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Second, the externalized condition yielded slightly different effects depending on whether punishment was assessed using a qualitative versus quantitative scale.

Crime, Punishment, and the Psychology of Self-Control |

Specifically, punishments when costs were externalized significantly exceeded those under the direct cost conditions for the qualitative measure, confirming our predictions. Yet punishments in the externalized condition were not discernibly greater than those of the direct cost conditions when measured on the quantitative sentencing scale.

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One reason for this discrepancy could be that the sentencing scale prompted participants to think more deeply and perhaps empathetically about the substantial cost to the putative third party. Another possibility is that something about the sentencing scale prompted people to question the face validity of the externalized cost scenario. Third, individual differences in executive functioning were not observed.

A plausible alternative is that online assessment of individual differences in executive functioning is less sensitive than testing in the laboratory because in online studies the experimenter cannot control the environment and participants can be easily distracted. Such factors may have limited our response variability.

Broader, more random samples or additional testing using different modalities would help to determine whether such individual differences exist but were missed. Fourth, the crime scenarios constructed for this study were both moderate in seriousness because we expected that cost discounting would be most dramatic in this range. We would expect that punishments of more serious crimes would be less cost responsive because they will more strongly reflect categorical, moralistic motives. Future studies should actively test this possibility as a part of a search for the boundary conditions of punishment cost discounting.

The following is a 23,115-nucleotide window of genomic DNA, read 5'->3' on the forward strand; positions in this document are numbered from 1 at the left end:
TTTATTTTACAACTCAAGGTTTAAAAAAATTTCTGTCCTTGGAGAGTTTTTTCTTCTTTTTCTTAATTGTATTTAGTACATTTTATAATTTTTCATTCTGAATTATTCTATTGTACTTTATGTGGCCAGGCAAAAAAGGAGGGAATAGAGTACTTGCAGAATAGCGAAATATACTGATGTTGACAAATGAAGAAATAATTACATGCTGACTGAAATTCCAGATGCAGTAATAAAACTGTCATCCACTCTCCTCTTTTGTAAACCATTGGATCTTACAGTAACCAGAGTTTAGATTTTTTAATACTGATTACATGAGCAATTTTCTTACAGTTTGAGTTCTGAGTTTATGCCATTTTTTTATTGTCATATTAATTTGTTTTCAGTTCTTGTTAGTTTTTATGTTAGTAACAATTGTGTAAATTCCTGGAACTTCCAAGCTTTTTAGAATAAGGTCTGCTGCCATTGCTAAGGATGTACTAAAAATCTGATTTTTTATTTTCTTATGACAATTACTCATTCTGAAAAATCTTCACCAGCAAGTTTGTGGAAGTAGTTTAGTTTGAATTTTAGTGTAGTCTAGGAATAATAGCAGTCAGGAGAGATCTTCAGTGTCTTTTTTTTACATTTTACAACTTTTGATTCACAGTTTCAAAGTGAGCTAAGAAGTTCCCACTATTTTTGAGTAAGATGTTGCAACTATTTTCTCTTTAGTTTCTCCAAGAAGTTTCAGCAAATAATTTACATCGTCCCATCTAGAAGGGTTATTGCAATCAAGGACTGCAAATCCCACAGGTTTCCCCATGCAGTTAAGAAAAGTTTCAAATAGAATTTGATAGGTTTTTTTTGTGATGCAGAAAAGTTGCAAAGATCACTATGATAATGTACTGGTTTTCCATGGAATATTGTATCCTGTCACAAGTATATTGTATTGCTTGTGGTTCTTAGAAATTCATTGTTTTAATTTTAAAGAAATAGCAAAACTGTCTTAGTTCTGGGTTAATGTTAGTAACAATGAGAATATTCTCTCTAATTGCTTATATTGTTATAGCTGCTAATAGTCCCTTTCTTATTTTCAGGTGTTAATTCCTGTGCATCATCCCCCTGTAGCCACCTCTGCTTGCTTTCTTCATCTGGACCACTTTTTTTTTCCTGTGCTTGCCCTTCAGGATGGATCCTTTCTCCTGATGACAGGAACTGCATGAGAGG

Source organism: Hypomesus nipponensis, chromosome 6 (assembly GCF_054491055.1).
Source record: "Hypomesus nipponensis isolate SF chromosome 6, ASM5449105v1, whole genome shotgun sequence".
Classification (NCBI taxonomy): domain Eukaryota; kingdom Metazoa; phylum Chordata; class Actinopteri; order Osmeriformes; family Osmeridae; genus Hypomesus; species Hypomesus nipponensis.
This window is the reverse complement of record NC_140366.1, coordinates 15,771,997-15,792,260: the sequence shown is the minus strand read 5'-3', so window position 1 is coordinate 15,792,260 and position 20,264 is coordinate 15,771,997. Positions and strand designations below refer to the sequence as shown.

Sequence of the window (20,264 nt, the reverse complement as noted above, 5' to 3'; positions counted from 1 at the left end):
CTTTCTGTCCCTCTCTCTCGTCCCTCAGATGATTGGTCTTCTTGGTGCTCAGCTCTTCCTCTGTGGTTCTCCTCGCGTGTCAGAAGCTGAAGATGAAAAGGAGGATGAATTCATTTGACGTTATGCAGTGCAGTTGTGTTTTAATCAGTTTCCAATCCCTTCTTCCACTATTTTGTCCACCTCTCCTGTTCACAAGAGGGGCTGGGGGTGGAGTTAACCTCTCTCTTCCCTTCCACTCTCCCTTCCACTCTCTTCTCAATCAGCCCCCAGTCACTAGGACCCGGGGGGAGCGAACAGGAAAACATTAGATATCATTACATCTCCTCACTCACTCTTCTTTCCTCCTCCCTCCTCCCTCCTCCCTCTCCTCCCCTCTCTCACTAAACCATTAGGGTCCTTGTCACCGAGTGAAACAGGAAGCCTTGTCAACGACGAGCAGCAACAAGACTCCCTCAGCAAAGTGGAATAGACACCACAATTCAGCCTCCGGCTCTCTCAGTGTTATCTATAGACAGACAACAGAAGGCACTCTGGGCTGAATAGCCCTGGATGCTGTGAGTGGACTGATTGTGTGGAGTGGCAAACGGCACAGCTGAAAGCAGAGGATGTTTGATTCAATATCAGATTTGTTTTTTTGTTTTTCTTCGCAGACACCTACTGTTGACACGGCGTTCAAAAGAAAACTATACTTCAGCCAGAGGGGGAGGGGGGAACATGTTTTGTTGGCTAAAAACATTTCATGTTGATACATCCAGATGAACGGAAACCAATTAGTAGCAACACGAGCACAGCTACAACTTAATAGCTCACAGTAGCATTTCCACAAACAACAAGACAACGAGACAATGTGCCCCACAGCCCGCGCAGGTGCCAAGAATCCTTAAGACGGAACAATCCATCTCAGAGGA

Fifth, our focus on the costs of incarceration did not permit investigation of other, opposing decision factors, such as the societal costs of releasing a potentially dangerous offender e. We theorized that the costs of release are already salient by default, and our study design assumed that variation in participants' attitudes about these costs would be randomly distributed across conditions. However, testing these assumptions experimentally—for instance, by including a separate condition in which the costs of release are made salient—could help to determine the relative strength of each of these cues on an equal playing field and could help identify where people's default punishment attitudes lie.

Finally, in real life, lay people are not typically asked to make sentencing recommendations other than capital juries , but they elect judges who do, and they may cast votes for new sentencing programs and policies, underscoring the great importance of lay sentencing attitudes. In our study, we chose to limit the degree of realism in our stimuli and measures to capture these attitudes with high sensitivity and control. Still, like all survey experiments, our study cannot completely rule out demand characteristics such as strategic attempts to affirm or deny the study hypothesis.